What do CEOs need to know?

            Peter Drucker, often called the father of modern marketing stated, “Because the purpose of business is to create a customer, the business enterprise has two–and only two–basic functions: marketing and innovation. Marketing and innovation produce results; all the rest are costs. Marketing is the distinguishing, unique function of the business.”

            There’s no doubt that CEOs need to analyze and interpret data, attend to operations and focus on product development, but recent trends indicate CEOs are realizing they need to be more aware of sales and marketing functions.“Sales”brings in dollars. Marketing supports sales and business development.Functionally, marketing includes, but is not limited to, advertising, direct mail, promotional materials, telemarketing, tradeshow participation, public relations, webinars, websites and other specialized activities. Determining the right mix is especially important as marketing channels and preferred modes of communications evolve.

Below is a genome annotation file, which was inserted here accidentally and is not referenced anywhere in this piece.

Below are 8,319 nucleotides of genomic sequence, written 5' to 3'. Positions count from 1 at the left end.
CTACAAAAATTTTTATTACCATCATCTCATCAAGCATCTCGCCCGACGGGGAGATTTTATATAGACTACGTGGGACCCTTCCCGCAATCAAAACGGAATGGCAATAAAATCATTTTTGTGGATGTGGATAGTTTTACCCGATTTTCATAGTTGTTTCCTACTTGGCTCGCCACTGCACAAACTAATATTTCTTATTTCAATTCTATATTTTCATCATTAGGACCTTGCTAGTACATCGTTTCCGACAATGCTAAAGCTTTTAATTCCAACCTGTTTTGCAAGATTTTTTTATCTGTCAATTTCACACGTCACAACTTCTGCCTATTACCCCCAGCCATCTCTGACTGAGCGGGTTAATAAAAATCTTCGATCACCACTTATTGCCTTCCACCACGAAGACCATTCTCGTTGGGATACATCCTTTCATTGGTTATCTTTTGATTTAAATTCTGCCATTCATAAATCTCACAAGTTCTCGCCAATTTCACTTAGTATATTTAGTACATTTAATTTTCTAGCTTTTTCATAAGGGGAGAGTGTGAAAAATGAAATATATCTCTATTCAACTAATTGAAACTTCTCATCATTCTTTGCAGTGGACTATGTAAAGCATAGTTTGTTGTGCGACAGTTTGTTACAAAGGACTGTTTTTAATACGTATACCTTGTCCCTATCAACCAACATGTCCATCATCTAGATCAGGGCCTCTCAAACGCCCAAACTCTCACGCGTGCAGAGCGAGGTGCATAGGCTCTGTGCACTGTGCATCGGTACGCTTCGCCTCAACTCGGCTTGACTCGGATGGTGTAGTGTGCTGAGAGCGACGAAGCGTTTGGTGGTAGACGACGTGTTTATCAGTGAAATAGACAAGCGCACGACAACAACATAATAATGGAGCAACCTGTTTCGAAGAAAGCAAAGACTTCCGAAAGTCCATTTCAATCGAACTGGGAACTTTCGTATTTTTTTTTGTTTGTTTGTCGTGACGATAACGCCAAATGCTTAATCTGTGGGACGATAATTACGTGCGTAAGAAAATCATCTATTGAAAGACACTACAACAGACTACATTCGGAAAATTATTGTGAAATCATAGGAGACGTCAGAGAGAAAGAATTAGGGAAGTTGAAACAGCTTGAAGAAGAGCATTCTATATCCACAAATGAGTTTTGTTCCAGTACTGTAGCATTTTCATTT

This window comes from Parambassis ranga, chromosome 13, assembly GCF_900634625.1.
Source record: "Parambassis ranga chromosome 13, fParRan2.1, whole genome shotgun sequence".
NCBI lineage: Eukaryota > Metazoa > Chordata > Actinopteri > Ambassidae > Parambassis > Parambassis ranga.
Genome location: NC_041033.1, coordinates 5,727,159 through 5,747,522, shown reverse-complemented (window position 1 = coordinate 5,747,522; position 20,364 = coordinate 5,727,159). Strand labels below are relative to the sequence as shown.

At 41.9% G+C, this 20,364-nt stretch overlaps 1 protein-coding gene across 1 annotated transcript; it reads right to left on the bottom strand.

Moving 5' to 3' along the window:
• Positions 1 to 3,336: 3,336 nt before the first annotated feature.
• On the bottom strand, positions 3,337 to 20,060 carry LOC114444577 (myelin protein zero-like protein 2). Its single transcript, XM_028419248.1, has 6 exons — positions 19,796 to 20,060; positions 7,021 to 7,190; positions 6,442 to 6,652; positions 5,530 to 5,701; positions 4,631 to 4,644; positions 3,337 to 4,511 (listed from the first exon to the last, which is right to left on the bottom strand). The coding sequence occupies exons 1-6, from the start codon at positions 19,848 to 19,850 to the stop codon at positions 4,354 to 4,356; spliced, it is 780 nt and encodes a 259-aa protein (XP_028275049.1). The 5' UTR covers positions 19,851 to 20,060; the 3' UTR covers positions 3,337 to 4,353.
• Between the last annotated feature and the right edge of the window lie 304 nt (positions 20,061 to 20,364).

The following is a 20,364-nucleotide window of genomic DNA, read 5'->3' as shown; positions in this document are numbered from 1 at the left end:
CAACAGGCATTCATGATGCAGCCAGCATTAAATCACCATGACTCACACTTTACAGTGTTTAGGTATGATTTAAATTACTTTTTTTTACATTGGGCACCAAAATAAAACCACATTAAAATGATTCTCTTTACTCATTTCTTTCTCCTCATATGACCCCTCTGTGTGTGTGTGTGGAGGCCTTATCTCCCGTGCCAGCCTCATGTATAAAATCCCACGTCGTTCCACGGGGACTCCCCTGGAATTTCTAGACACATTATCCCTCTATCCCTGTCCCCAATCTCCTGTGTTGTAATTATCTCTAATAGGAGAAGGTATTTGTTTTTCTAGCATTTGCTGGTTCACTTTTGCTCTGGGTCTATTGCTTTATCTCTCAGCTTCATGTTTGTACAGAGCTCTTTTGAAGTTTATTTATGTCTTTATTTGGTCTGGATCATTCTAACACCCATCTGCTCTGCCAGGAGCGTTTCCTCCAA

Four Ps of marketing

            The age-old 4Ps of marketing—Product, Place, Price, and Promotion—may have already been replaced with a modern-day interpretation:S.A.V.E., which stands for Solution (Product), Access (Place), Value (Price) and Education (Promotion) [5]. The need to interact with the customer is inherent in each instance of the old and the new acronyms, now handled in great part by the internet in every facet.